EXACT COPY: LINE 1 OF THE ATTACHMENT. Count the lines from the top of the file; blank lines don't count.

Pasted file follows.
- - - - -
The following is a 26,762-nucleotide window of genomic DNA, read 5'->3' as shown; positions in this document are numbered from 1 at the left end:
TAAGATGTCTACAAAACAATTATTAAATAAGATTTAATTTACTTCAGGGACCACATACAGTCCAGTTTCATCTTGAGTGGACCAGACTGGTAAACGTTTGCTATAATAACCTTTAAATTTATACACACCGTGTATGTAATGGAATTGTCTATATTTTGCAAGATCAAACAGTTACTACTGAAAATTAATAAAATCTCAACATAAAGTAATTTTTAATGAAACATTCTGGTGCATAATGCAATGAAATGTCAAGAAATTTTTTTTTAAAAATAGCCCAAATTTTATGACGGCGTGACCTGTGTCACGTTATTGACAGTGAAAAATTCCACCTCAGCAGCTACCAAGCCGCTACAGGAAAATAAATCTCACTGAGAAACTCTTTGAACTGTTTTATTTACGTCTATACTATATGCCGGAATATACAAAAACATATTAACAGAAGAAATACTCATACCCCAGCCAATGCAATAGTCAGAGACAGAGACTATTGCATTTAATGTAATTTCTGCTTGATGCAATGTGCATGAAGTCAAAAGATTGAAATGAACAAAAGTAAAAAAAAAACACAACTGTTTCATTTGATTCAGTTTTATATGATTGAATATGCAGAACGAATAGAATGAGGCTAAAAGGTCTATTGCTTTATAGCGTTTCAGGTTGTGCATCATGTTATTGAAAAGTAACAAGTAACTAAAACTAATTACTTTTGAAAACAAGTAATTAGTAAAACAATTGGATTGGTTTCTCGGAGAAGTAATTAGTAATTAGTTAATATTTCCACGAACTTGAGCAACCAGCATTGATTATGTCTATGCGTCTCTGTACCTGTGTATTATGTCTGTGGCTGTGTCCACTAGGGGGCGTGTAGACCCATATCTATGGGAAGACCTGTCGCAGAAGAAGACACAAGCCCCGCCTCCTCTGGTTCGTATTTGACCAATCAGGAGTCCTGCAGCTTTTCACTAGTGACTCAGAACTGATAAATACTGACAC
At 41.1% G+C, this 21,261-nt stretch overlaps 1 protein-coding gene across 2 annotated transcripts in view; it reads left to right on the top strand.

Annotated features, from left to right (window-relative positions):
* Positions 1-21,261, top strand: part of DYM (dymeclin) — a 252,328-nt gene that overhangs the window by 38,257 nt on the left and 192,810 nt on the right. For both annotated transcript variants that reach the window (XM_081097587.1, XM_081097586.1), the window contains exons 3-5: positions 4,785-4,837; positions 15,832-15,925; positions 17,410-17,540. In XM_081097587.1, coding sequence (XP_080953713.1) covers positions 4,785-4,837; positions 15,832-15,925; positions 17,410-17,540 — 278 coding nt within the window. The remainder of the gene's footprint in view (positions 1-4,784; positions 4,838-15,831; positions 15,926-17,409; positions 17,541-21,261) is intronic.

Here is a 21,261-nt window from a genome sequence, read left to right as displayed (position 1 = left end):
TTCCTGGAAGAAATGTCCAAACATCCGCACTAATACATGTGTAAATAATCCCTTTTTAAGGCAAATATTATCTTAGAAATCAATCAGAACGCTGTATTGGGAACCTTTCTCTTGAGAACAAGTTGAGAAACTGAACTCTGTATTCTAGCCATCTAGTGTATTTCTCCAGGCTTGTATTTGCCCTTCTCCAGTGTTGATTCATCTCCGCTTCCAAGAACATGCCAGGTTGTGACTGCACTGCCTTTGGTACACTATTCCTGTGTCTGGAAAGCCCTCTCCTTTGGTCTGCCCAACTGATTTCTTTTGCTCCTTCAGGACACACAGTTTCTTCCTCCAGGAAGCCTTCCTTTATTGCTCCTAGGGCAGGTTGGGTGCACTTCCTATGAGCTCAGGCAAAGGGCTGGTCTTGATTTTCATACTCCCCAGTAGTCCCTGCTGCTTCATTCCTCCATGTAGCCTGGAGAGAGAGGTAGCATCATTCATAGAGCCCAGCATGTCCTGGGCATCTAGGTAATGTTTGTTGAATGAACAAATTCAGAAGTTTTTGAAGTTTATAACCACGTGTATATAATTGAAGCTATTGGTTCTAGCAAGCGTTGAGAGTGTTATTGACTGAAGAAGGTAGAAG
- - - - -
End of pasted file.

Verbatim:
The following is a 26,762-nucleotide window of genomic DNA, read 5'->3' as shown; positions in this document are numbered from 1 at the left end: